No Steak For You
Scripps dining hall joins “Meatless Monday” movement
Starting this semester, students hoping to get their carnivorous fix at Scripps are going to have to make alternative arrangements – at least on Mondays.
Malott Dining Hall at Scripps has implemented a new program, Meatless Mondays, where no meat is served for breakfast, lunch or dinner one day a week. Instead, the dining hall will focus on providing students with vegetarian and vegan alternatives.
This program follows on the heels of the popularization of the semi-vegetarian, or ‘flexitarian,’ movement. Flexitarians eat a primarily plant-based vegetarian diet with the occasional inclusion of meat products. The goal of the movement isn’t meat elimination, but reduction of meat consumption. As proof that this movement is gaining in popularity, Scripps is far from the only school that has implemented this change. Over 60 colleges and universities have joined the movement to reduce meat consumption by eliminating meat one day of the week.
Scripps’ implementation of the program was instigated by student involvement. Emily Jovais SC ’13, spearheaded this push, with her and fellow classmates gathering 400 signatures in a single week to persuade Sodexo, the food service company that is in charge of Malott, to adopt the program. “I [also] wanted to see higher quality, more sustainably produced meat and animal products in the dining hall,” explained Jovais.
However, at meetings with Sodexo representatives and the Sustainability Committee, it became clear that budget constraints would prevent this from happening.
“We eventually decided to combine the two ideas into one campaign that could simultaneously help pay for the higher quality products, satisfy both the meat and non-meat eaters, and create a more sustainable campus,” Jovais said.
But why the large push for this program? Students’ answers ranged from personal and ethical reasons to environmental and economic concerns. Mitsuko Balenciaga PO ’14 cited the large number of vegetarians and vegans on campus as a reason why this program is necessary. “We’re vegan and we need to eat!” Balenciaga exclaimed. “People are definitely going to Scripps on Mondays because of this program.”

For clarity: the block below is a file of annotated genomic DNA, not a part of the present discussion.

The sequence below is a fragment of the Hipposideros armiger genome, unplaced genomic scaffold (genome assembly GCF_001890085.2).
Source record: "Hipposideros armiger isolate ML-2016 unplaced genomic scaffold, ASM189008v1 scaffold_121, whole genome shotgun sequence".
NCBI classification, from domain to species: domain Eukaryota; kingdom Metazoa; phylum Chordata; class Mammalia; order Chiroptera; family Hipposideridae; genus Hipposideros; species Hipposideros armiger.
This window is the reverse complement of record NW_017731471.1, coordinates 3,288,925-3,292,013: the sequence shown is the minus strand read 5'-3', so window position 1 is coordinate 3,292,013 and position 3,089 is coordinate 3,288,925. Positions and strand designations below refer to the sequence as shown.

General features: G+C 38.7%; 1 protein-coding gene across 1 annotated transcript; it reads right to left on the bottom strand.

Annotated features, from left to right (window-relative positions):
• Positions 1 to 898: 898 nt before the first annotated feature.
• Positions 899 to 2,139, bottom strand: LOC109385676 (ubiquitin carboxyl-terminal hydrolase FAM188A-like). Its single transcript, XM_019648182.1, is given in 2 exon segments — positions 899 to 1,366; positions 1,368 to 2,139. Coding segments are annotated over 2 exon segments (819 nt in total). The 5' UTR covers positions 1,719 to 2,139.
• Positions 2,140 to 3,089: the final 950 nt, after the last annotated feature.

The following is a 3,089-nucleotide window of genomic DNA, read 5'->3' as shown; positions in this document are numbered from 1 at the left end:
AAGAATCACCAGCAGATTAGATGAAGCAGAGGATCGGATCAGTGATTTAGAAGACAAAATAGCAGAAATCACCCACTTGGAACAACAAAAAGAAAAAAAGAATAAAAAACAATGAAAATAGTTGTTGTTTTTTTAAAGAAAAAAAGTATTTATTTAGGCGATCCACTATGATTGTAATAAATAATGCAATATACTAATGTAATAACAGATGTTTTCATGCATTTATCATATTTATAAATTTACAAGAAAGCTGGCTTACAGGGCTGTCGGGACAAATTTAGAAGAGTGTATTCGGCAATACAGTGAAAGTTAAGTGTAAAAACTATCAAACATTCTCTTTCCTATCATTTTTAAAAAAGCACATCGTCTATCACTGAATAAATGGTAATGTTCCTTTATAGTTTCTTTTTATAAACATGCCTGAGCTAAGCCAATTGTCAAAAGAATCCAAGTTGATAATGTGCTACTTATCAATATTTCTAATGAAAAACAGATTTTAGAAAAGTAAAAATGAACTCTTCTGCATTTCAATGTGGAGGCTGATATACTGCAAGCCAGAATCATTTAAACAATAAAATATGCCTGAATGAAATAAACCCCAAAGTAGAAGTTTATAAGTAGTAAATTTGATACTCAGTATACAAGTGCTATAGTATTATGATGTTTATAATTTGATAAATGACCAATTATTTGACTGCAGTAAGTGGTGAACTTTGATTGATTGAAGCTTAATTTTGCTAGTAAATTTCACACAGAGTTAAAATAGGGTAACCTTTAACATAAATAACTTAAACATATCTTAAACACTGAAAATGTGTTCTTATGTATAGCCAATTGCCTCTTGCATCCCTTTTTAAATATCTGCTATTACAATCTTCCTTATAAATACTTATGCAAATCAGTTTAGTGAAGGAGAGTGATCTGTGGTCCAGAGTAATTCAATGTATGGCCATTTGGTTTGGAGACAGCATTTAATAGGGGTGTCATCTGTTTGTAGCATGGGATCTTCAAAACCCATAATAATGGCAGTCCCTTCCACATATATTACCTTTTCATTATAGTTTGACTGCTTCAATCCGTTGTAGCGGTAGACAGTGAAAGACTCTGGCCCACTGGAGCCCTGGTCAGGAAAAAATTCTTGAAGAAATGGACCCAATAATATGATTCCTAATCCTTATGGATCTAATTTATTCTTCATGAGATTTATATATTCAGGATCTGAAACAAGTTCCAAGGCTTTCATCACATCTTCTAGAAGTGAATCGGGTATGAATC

Balenciaga also pointed out that as a vegan, she and her vegan and vegetarian friends have a “difficult time” finding a variety of foods in the dining halls that they can consume. She is delighted with the wide variety of vegetarian and vegan dishes that have been served on recent test-runs of Meatless Monday such as tropical vegetable stir-fry, mushroom polenta, Lyonnaise potatoes and vegetable samosas with yogurt sauce.
In addition to personal reasons, there are a variety of economic and environmental explantions for this program’s popularity. Jovais cited the United Nations Food and Agriculture Organization’s estimation that the meat industry generates nearly one-fifth of the man-made greenhouse gas emissions, which is far more than that of transportation. “Eliminating meat from your diet one day a week saves more greenhouses gasses than a completely local diet,” she explained.
MeatlessMonday.com, a website that of- fers several compelling arguments for reducing meat consumption, confirms this with data from the American Journal of Clinical Nutrition. One of the most striking statistics the website cites is how many fossil fuel calories are needed to produce one calorie of feedlot beef compared to one calorie of plant-based protein – about 18 to 1.
MeatlessMonday.com also points outs that water use, a hot topic in Southern California, is linked to food consumption. Whereas 1,800-2,500 gallons of water are required to produce a single pound of beef, one pound of locally grown, Southern California tofu only requires 220 gallons of water for production.
While the full impact has yet to be seen, the Meatless Monday program undeniably helps to implement environmentally and socially responsible values at the Claremont Colleges